Photo/IllutrationMembers of the Brave Blossoms Japanese squad at the Rugby World Cup smile after a news conference on Oct. 21 in Tokyo’s Minato Ward. (Shiro Nishihata)

In the Rugby World Cup now being hosted by Japan, the nation’s squad won all four of its pool stage matches to secure the top spot in Pool A and advance to the knockout stage for the first time.

The achievement marked a spectacular and historic run for the Brave Blossoms in the sport’s marquee tournament.

The Japanese side failed to reach the semifinals as it was beaten by South Africa, a two-time World Cup winner, in the quarterfinals on Oct. 20.

Still, the Brave Blossoms’ unexpectedly brilliant performance captured the hearts of Japanese, including many who were not much interested in the event before it began.

Beating an opponent assumed to be stronger in an upset is one of the most inspiring moments in sports. But it is often said that an upset is a rarity in the world of rugby.

Rugby is a sport in which 15 players work as a powerful, well-oiled machine to carry the ball forward while battling hard with the opponents hell-bent on thwarting their efforts.

A rugby squad is usually a unit composed of widely different types of players, from beefy, towering giants who stand more than 2 meters tall to small, agile dynamos less than 1.7 meters in height.

Each player has a clearly defined role to perform and unique responsibilities to fulfill. Rugby is an exacting test of stamina as it involves many fierce forms of collisions.

What separates winners from losers in this sport is whether a team has a truly integrated mix of the resources and capabilities required, including a large pool of competitive players to draw on, a coherent, deep-layered strategy and a rich reservoir of experience.

The simple fact is that the stronger side almost always wins.

Japan became the first Asian country to win its group in a Rugby World Cup, the tough sport’s showcase event.

In a news conference after the end of their dream World Cup run, many members of the Japanese team and staff talked about “pride” and “growth.”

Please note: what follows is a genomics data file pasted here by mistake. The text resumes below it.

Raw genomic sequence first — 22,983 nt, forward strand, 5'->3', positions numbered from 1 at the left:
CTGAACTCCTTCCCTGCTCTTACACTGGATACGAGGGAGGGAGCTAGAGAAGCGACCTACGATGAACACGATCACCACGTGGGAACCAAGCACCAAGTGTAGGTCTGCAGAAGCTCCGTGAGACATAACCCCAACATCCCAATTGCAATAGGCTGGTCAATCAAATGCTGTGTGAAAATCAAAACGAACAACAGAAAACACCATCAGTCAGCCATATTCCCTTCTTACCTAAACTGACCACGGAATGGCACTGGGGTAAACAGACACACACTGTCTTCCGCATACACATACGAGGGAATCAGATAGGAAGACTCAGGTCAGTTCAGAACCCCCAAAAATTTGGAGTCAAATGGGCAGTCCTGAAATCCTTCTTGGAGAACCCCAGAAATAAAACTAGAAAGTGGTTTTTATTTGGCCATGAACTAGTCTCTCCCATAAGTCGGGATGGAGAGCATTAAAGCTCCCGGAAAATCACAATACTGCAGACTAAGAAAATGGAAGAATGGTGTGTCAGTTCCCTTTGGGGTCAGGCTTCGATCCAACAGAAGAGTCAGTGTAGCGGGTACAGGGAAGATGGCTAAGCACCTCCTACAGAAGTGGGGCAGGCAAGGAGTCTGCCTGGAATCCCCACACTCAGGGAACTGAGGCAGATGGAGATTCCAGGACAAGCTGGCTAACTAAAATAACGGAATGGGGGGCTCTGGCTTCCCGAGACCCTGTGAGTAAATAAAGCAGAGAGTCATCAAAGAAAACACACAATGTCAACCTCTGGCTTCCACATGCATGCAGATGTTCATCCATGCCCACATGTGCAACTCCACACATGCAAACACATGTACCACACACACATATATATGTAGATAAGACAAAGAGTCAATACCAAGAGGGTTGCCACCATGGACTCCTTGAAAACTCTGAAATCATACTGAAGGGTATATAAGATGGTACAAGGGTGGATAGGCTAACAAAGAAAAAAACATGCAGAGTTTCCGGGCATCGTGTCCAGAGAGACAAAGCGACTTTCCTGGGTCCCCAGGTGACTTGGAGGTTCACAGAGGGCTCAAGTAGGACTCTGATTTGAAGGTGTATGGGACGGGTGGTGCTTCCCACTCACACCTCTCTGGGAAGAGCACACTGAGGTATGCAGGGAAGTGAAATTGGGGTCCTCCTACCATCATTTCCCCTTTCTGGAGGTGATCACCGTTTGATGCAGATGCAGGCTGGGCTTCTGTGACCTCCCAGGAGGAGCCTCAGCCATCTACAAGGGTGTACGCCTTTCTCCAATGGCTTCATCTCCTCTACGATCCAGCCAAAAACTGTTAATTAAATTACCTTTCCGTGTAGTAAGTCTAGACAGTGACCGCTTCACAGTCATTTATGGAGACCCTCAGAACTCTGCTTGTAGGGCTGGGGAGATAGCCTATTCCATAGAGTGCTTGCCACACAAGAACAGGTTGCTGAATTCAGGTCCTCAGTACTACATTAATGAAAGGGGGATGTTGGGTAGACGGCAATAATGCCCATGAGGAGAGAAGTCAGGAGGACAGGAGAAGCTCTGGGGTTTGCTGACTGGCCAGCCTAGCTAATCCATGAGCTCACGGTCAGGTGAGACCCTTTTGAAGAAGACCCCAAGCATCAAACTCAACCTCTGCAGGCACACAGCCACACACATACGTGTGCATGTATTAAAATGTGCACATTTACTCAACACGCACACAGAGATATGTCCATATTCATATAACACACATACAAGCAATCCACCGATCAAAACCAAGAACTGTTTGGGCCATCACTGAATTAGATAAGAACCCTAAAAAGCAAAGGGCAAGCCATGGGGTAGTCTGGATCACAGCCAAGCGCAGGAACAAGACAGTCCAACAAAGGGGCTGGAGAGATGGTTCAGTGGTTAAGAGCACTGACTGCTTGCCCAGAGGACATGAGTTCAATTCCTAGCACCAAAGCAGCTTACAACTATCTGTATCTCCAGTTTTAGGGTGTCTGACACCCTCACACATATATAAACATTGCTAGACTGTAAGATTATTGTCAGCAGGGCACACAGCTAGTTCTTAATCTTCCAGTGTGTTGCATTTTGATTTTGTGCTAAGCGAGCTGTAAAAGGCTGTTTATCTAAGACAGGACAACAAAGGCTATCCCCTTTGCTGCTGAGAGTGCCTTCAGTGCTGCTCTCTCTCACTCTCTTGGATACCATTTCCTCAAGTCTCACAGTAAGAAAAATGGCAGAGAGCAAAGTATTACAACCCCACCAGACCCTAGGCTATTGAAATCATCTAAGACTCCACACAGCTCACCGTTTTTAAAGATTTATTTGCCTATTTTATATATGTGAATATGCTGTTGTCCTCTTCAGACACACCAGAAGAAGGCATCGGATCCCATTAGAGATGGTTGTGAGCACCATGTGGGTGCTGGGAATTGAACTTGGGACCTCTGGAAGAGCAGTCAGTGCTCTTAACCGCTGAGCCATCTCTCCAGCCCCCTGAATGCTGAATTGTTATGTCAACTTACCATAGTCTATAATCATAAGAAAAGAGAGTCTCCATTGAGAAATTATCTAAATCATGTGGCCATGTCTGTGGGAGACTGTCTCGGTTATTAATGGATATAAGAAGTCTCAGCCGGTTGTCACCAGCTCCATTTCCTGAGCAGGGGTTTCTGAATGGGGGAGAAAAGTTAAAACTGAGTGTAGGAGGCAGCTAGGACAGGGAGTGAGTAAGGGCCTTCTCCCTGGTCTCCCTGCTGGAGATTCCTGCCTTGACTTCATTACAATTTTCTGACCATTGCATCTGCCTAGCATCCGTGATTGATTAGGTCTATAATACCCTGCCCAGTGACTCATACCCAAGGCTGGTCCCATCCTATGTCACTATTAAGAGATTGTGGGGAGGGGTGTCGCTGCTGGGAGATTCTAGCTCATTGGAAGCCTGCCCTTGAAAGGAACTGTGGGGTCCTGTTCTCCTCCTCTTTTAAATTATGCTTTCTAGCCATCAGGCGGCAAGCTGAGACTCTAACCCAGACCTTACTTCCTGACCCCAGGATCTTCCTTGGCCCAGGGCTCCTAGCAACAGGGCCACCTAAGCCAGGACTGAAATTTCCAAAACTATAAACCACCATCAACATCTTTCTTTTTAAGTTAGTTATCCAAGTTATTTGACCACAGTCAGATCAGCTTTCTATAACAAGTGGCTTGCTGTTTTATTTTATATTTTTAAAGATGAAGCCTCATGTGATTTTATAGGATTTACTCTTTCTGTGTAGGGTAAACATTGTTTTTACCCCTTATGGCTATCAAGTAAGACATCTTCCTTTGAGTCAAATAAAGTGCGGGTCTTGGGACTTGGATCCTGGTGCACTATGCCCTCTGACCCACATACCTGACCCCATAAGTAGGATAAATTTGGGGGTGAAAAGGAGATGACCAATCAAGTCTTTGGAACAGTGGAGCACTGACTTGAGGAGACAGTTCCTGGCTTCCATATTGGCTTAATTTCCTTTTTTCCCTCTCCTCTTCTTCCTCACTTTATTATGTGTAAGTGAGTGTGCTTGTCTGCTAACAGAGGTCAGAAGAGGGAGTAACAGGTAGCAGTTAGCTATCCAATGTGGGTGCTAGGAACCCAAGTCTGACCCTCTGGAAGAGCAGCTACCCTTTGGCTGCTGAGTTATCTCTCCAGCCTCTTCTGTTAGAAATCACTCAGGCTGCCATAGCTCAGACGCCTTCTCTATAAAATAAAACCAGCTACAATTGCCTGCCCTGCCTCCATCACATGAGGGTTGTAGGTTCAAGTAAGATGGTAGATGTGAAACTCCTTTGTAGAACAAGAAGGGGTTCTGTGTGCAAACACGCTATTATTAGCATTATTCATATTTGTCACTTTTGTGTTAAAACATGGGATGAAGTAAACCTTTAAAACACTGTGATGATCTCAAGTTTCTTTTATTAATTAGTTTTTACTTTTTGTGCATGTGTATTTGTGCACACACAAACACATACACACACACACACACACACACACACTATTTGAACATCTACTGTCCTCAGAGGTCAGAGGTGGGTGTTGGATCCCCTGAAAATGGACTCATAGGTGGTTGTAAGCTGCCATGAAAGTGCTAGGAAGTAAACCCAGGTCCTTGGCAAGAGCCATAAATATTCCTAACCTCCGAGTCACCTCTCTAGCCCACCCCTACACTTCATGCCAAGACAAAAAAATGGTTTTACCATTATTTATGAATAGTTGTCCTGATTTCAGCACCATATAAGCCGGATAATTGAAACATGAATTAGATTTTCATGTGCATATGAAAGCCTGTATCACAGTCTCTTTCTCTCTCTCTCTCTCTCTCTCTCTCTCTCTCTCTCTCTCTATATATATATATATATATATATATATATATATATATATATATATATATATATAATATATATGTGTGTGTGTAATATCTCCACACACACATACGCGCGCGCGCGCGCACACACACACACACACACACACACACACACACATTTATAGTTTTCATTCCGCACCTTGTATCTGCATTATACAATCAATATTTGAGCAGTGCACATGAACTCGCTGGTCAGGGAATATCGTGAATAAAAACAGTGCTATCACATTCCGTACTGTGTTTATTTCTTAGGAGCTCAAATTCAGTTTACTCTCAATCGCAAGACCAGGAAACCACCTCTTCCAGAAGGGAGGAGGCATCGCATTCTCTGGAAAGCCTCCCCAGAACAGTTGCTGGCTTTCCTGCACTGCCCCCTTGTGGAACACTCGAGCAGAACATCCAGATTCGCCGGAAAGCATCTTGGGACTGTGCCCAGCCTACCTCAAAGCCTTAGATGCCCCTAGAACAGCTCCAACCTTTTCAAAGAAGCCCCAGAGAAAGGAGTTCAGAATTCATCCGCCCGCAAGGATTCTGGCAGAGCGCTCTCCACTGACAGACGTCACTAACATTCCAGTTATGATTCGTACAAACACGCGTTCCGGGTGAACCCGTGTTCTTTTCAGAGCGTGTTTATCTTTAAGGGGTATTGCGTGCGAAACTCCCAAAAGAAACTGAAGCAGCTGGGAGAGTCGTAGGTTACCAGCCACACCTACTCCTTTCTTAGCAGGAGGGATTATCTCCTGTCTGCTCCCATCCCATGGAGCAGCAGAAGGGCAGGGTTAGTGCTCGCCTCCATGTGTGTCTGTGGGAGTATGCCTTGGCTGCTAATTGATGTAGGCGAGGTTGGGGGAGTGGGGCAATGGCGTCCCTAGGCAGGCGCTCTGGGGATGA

This achievement has been long in the making.

The story of the roaring success started some two decades ago, when leaders of the Japanese rugby community conceived the ambitious idea of hosting a World Cup. They were trying to figure out a way to open up a new, brighter future for the sport in Japan after a period of heightened popularity came to a sputtering end.

The rugby community integrated three regional leagues into the Top League in 2003 and Japan joined an international league of Southern Hemisphere powerhouses.

Through these steps, Japan gradually raised its international stature in the rugby world.

The World Rugby regulations do not require players to represent their own countries in a World Cup. Japan’s 31-men squad includes 15 born in other countries.

More than half of these foreign-born members of the Japanese side developed their rugby skills at high schools or universities in Japan.

The Japan Rugby Football Union’s passion for promoting the sport and turning Japan into a major rugby power has attracted young people with various nationalities, producing a national team that reflects Japan’s increasing social diversity.

Japan has built a team that compensates for its smaller average body size with great momentum, sophisticated skill sets and a strong esprit de corps.

One big question is whether the fire of interest in the sport created by the World Cup will keep burning beyond the tournament and spread further in the country, leading to a larger number of people playing it and higher levels of performance by the Japanese squad.

The rugby union is considering making the Top League truly professional. In addition to this, the union needs to map out a future for Japanese rugby from a broad perspective and take steps based on the perspective, such as closer cooperation with other Asian nations and traditional rugby powers.

The legacies of the World Cup are not limited to the Brave Blossoms’ strong performance.

In Kitakyushu, where Wales held its pre-tournament training camp, 15,000 citizens attended their open training session and welcomed the team by singing "Hen Wlad Fy Nhadau," the Welsh national anthem.

Many Japanese fans have come out to cheer for all the teams, exhilarating supporters from their own countries.

In return, many teams have shown gestures of goodwill and friendship, such as bowing to spectators after games in the Japanese “ojigi” style, which is a way for Japanese to express their gratitude.

Canadian squad members, after their last pool match was canceled by a typhoon, volunteered to help the city of Kamaishi, Iwate Prefecture, where the game was to be held, clean up from typhoon damage while sharing their regret over the cancellation with local residents.

Their show of support for people affected by the typhoon lit up the hearts of many Japanese.

Hopefully, the remaining four games in the tournament, which ends on Nov. 2, will also inspire and excite the nation by demonstrating the highest level of rugby play.

--The Asahi Shimbun, Oct. 22